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other end. by the end of thursday, we will have an infrastructure bill that passes the house and goes to the president's desk. i believe there will be a framework for the reconciliation bill, the human infrastructure bill, that will be somewhat less than the $3.5 trillion that is the target right now. guy: somewhat less? jim: substantially get -- less. there are a lot of democrats focused on the priorities, what is going to get done? but my guess is that it will be somewhere in the $2 to $2.5 trillion range. senators like joe manchin and kyrsten sinema are looking for a number that begins with 1. this is ultimately going to come
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down, because there are practically zero votes to spare. zero in the senate, three in the house. alix: does not rule out $2.5 trillion. what are the chances that progressives take it and walk away, because they are not getting $2.5 trillion? jim: very low. you can do an awful lot with $2 trillion. you can do all of the climate pieces that are not being done in the infrastructure bill for $ 700 million. there these massive middle-class tax cuts, that is another $700 billion. that gets you to $1.4 billion.
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there is another 600 or $700 billion that i think is important. guy: how quickly does this money go out the door? one of the things of markets are going to have to figure out are we going to see checks? are we going to see some of this money coming out weekly, which will be a short-term boost to the economy just wanted to struggling? i am wondering how the mechanics of distributing these numbers, how the mechanics are going to work? jim: let us say we are at the $2 trillion on the reconciliation package. that is over 10 years. certainly, the things having to do with climate are spread out, but the tax credits for electric vehicles, that will affect industry almost right away. the child tax credit checks are already going out. they will continue to go out. the parts that are income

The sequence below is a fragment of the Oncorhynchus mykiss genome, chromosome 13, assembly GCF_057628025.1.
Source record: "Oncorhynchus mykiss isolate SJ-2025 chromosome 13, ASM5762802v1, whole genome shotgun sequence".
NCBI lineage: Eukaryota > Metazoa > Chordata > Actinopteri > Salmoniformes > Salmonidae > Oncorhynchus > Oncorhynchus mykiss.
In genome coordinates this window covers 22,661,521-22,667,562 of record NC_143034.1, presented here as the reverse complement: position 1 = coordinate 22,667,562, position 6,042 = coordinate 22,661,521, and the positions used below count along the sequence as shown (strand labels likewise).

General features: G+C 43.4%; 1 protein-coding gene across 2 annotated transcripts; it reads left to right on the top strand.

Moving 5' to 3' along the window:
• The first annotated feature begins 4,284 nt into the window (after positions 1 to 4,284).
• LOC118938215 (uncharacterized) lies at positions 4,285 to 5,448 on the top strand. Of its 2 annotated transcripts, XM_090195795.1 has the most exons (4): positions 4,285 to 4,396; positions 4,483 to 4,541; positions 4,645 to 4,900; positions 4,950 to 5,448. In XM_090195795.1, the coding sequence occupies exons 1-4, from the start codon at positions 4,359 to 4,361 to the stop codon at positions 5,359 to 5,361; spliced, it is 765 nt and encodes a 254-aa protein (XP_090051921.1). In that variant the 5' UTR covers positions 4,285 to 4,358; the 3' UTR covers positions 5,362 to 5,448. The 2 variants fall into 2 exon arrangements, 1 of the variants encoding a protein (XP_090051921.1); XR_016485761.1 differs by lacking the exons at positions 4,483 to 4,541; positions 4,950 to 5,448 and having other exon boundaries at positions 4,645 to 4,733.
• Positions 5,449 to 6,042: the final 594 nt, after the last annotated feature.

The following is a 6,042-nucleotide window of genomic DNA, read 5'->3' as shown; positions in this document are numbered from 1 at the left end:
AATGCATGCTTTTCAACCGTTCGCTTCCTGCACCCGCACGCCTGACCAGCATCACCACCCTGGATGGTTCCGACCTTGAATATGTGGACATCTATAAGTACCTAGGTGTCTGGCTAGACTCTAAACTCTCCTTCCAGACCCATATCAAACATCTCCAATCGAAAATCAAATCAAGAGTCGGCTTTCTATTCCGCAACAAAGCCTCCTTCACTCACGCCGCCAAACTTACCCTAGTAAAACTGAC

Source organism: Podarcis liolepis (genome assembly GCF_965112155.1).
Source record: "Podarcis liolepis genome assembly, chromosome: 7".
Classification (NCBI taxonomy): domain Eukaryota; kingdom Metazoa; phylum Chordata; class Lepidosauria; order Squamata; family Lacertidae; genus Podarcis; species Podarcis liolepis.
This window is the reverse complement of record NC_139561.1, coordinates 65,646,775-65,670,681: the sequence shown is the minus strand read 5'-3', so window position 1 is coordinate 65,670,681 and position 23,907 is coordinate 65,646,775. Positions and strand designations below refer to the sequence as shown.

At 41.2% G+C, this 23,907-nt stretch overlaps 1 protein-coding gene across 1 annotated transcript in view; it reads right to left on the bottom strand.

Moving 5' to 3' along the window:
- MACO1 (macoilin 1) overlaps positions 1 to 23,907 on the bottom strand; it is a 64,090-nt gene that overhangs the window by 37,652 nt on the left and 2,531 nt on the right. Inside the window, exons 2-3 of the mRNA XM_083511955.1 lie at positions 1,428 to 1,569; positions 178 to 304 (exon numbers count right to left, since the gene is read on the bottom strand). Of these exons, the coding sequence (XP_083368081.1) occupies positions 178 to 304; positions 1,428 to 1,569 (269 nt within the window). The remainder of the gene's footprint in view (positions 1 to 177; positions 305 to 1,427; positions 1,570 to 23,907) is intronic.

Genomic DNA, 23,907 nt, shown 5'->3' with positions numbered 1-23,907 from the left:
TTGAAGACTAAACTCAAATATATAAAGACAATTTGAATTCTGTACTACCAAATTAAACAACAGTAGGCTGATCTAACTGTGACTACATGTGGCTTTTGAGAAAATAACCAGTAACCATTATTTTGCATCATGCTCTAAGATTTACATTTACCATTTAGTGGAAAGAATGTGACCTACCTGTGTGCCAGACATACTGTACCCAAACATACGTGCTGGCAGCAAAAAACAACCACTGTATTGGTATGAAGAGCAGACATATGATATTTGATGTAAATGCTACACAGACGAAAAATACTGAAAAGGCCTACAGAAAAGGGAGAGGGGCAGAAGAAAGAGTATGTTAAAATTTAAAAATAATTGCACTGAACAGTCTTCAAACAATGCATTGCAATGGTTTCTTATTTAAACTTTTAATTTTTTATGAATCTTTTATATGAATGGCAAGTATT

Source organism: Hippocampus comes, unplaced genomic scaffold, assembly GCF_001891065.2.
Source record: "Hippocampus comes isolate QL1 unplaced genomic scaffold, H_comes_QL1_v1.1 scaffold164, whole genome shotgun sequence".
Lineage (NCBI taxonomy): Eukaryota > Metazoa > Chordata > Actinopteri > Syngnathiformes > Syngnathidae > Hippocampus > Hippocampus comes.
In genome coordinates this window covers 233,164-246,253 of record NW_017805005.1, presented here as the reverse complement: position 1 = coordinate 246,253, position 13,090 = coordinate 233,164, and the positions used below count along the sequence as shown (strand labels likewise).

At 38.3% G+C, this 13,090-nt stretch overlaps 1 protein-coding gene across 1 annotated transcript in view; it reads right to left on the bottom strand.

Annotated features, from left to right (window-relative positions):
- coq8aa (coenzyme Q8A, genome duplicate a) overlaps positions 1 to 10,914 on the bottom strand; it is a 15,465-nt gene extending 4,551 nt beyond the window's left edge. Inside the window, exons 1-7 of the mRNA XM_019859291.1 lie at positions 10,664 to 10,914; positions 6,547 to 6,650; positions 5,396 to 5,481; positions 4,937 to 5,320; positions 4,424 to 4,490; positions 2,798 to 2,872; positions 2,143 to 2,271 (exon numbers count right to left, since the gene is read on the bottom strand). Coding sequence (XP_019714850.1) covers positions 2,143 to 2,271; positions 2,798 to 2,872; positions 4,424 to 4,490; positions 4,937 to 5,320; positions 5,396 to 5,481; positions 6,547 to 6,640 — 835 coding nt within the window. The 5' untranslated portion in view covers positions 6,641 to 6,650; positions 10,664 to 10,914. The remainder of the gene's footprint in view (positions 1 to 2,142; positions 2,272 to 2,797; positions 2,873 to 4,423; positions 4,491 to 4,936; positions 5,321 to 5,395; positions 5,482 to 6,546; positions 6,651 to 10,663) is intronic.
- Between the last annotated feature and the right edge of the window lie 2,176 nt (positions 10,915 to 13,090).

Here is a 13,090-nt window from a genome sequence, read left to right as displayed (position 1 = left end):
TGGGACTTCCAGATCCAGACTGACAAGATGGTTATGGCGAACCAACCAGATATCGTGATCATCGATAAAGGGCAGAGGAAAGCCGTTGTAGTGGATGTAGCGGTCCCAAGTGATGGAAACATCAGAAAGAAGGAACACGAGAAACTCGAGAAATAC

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supplements for folks in the middle class, those will continue unabated. the flow will be ongoing. alix: more with the infrastructure before we get to the debt ceiling and the shutdown, if we get a $2 trillion bill, what does that mean for taxes? jim: if you -- if this bill is going to be paid for, then -- and it is not superhard to get to $2 trillion in paid force. that would mean a corporate tax rate of 25%, far below the 35% it was for the previous several decades. probably higher capital gains rates. health care savings, some irs
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enforcement. that gets you to $1.5. there are some other things that can get you nickels and dimes. it gets you to the two number. guy: the math vaguely backs it up. alex mentions the government shutdown. how would you handicap that? if we get a continuing resolution, how far is it going to kick the can down the road? is the biden administration going to want to make any change if there is any issue over the debt ceiling? if it gets messy, you are going to need the fed making sure it has got itself covered. i am wondering how this is going to work? jim: the continuing resolution, this is government funding. i expect that he will be done by